The Ark of the Covenant was a special place for God’s presence to live among His people. It belonged in the Holy of Holies—a room in the inner part of the tabernacle. When the Philistines took the ark among the spoils of battle, they thought of it as just another religious artifact. God became angry that His ark was dishonored among the Philistines when they put it beside an idol in the temple of Dagon, their god. God doesn’t want to be treated like just another god because He is the one true living God, Who was not made by human hands but is Himself the Creator of all things everywhere.

How should I respond?

There are certain words we use to refer to God like “Lord,” “God,” “Christ,” and “Jesus.” Have you heard someone use those words as profanity rather than respectfully talking about the Creator and Savior of the world? Words like these are special because they refer to the one true living God, and God doesn’t want His name to be used flippantly but in an honorable way. Try this. The next time you hear someone use one of those words as profanity, say under your breath, “May God’s name be praised.” They may dishonor the Lord, but your love for His name will give recognition of the glory He is due.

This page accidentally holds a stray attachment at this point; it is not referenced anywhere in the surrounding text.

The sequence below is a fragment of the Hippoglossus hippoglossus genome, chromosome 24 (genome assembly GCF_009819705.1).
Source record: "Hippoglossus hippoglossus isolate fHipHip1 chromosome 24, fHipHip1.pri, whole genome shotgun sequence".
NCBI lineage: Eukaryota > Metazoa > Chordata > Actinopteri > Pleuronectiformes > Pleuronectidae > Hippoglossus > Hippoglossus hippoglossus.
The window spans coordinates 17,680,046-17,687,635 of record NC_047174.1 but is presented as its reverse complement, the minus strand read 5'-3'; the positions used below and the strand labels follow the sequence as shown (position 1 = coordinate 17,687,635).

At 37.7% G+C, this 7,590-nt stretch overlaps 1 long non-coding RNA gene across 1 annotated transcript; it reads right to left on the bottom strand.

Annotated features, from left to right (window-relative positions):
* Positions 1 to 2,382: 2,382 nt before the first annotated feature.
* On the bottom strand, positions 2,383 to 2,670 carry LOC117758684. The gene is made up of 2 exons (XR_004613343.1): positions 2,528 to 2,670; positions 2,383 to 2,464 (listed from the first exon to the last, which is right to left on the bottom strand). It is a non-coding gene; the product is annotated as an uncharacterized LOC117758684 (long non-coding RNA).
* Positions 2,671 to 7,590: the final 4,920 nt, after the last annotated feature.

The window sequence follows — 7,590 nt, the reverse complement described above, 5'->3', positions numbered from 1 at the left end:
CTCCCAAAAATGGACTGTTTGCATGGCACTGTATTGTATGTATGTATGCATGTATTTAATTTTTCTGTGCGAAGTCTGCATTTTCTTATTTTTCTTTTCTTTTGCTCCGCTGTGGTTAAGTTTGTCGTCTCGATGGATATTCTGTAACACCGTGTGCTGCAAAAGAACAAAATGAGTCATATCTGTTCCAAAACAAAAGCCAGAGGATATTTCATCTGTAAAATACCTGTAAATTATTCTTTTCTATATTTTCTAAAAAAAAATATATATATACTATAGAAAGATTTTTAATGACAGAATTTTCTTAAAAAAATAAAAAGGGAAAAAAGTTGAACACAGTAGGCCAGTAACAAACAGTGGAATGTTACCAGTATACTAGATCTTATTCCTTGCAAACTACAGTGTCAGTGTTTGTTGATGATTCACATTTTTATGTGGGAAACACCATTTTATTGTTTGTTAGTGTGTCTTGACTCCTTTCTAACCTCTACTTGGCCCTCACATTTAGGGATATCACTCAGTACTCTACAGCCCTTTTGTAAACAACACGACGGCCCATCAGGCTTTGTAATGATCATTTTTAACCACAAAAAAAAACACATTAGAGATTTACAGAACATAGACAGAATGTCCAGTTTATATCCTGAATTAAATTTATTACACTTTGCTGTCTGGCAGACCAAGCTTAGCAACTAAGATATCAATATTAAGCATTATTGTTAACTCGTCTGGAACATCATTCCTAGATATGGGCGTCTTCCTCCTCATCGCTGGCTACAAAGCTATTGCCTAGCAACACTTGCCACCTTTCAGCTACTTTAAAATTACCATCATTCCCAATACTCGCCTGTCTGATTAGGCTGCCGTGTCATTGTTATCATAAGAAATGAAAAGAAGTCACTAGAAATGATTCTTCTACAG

Day 203 – July 22

1 Samuel 4

What does it say?

The Philistines defeated the Israelites at the Battle of Ebenezer and captured the Ark of the Covenant. Eli and his sons died as God had foretold.

What does it mean?